The Call of Chianti Classico

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rooster.jpegA new quality classification and logo has been developed for Chianti Classico wines to differentiate them from regular Chianti, reports Reva K Singh, suggesting that you let the Black Rooster take up permanent residence in your home! Chianti Classico is among Italy’s most exported wines and recognized around the world by its black rooster trademark.


The Chianti wine zone is a premium and historic wine producing area. It was established as early as 1716 and is situated between the provinces of Florence and Siena. The Chianti wine zone covers most of Tuscany and has eight districts. The region covers some 70,000 hectares (ha), of which 7,200 ha are planted to Chianti Classico DOCG.
Chianti refers to all kinds of wines, good and not so good. Chianti wines may use the name of the district where their grapes grow or simply Chianti, if their production doesn’t qualify for a district name. Simple Chianti is produced in other parts of Tuscany too.
To make it easier for consumers to recognise the top wines of Tuscany that come specifically under the Chianti Classico banner, a new quality classification, the Gran Selezione, has been developed and old black rooster logo updated
The new logo is different and yet the same. The rooster is still there but it is taller and leaner with his chest puffed out and beak open as though he’s crowing and proclaiming to all the world that the bottle of wine on which he appears is among the best!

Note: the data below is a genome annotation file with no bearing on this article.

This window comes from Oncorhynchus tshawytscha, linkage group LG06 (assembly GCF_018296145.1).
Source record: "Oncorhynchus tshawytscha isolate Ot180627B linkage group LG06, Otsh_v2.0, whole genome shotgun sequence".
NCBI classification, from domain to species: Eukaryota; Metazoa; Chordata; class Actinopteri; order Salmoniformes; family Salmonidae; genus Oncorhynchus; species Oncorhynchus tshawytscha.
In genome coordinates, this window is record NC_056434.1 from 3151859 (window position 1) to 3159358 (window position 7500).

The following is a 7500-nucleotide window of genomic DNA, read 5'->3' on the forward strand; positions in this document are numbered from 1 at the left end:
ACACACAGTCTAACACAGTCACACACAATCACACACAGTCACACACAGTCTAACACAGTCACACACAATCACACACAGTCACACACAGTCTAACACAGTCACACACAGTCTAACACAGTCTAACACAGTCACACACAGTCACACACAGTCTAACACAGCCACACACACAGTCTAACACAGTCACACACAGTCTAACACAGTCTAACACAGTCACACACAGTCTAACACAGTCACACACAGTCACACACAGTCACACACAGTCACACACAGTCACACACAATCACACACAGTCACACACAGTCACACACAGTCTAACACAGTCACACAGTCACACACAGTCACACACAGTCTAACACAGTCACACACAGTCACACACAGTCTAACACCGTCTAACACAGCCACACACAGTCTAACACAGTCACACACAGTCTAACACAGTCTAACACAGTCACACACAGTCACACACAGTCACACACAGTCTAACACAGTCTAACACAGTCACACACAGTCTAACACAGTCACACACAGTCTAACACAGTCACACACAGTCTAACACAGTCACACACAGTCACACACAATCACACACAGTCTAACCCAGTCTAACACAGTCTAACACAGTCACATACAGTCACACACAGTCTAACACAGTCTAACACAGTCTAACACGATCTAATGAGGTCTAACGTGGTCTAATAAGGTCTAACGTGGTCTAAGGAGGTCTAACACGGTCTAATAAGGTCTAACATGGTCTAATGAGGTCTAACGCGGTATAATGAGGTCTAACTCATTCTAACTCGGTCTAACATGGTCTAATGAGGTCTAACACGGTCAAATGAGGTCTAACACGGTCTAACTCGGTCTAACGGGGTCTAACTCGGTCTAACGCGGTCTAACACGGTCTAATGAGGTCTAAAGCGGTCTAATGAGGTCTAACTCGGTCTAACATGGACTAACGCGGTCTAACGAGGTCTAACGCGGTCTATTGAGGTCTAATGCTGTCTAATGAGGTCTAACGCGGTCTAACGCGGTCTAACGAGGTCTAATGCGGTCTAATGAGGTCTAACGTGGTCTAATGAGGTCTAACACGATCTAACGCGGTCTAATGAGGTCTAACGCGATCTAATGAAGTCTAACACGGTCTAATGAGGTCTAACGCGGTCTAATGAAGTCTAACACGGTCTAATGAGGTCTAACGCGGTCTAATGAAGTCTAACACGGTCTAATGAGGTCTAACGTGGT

The new logo has a sleek modern appearance and a pale background without the old sealing wax border. The rooster will now no longer be seen on the pink State sticker but will appear around the bottle’s neck or on the back label.
As Silvia Fiorentini, Marketing and Communication Manager, Consorzio Vino Chianti Classico, pointed out, “The purpose of this change is to enhance the image of Chianti Classico and its terroir and emphasize the difference between plain Chianti and Chianti Classico.”
The Sangiovese grape, which is extremely sensitive to terrain and climate, is the backbone of Chianti and Chianti Classico wines. The minimum permitted ratio of Sangiovese grapes used in the production of the wine is 80%, and it can be as much as 100% Sangiovese.
Wines that qualify for the Gran Selezione designation are at the very top of the Chianti pyramid. According to the new stipulations, to qualify for the Gran Selezione category, a wine has to be produced from grapes grown in the producer’s own vineyards and aged for a minimum of 30 months, of which three are in the bottle. This is in addition to other stricter technical and sensory parameters.
If you love Italian wine and want to taste the best from Tuscany, make the Black Rooster your friend.
A version of this article appeared in Sommelier India, Issue 2, April-May 2013

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